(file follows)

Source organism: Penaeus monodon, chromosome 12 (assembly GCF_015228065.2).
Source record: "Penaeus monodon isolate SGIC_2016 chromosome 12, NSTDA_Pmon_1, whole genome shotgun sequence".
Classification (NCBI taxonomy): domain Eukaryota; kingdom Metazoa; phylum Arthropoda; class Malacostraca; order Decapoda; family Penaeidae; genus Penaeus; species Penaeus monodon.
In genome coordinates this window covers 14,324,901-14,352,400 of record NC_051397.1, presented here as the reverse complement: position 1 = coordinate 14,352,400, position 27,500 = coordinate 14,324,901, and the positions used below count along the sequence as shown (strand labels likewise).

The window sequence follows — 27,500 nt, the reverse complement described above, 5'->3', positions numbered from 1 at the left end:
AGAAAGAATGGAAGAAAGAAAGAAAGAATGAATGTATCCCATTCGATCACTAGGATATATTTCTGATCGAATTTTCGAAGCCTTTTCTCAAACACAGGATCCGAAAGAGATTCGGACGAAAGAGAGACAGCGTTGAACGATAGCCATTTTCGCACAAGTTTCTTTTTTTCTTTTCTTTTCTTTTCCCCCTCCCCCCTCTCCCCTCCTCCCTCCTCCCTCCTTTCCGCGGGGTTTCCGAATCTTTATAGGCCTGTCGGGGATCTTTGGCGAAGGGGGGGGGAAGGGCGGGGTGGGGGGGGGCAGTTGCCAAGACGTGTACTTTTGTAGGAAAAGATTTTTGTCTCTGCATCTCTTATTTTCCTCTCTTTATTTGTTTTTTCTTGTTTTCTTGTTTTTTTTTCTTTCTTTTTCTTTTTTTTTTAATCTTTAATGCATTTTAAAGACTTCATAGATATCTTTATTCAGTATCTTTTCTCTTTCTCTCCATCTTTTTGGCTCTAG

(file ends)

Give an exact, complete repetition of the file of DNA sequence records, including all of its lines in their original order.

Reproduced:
Source organism: Penaeus monodon, chromosome 12 (assembly GCF_015228065.2).
Source record: "Penaeus monodon isolate SGIC_2016 chromosome 12, NSTDA_Pmon_1, whole genome shotgun sequence".
Classification (NCBI taxonomy): domain Eukaryota; kingdom Metazoa; phylum Arthropoda; class Malacostraca; order Decapoda; family Penaeidae; genus Penaeus; species Penaeus monodon.
In genome coordinates this window covers 14,324,901-14,352,400 of record NC_051397.1, presented here as the reverse complement: position 1 = coordinate 14,352,400, position 27,500 = coordinate 14,324,901, and the positions used below count along the sequence as shown (strand labels likewise).

The window sequence follows — 27,500 nt, the reverse complement described above, 5'->3', positions numbered from 1 at the left end:
AGAAAGAATGGAAGAAAGAAAGAAAGAATGAATGTATCCCATTCGATCACTAGGATATATTTCTGATCGAATTTTCGAAGCCTTTTCTCAAACACAGGATCCGAAAGAGATTCGGACGAAAGAGAGACAGCGTTGAACGATAGCCATTTTCGCACAAGTTTCTTTTTTTCTTTTCTTTTCTTTTCCCCCTCCCCCCTCTCCCCTCCTCCCTCCTCCCTCCTTTCCGCGGGGTTTCCGAATCTTTATAGGCCTGTCGGGGATCTTTGGCGAAGGGGGGGGGAAGGGCGGGGTGGGGGGGGGCAGTTGCCAAGACGTGTACTTTTGTAGGAAAAGATTTTTGTCTCTGCATCTCTTATTTTCCTCTCTTTATTTGTTTTTTCTTGTTTTCTTGTTTTTTTTTCTTTCTTTTTCTTTTTTTTTTAATCTTTAATGCATTTTAAAGACTTCATAGATATCTTTATTCAGTATCTTTTCTCTTTCTCTCCATCTTTTTGGCTCTAG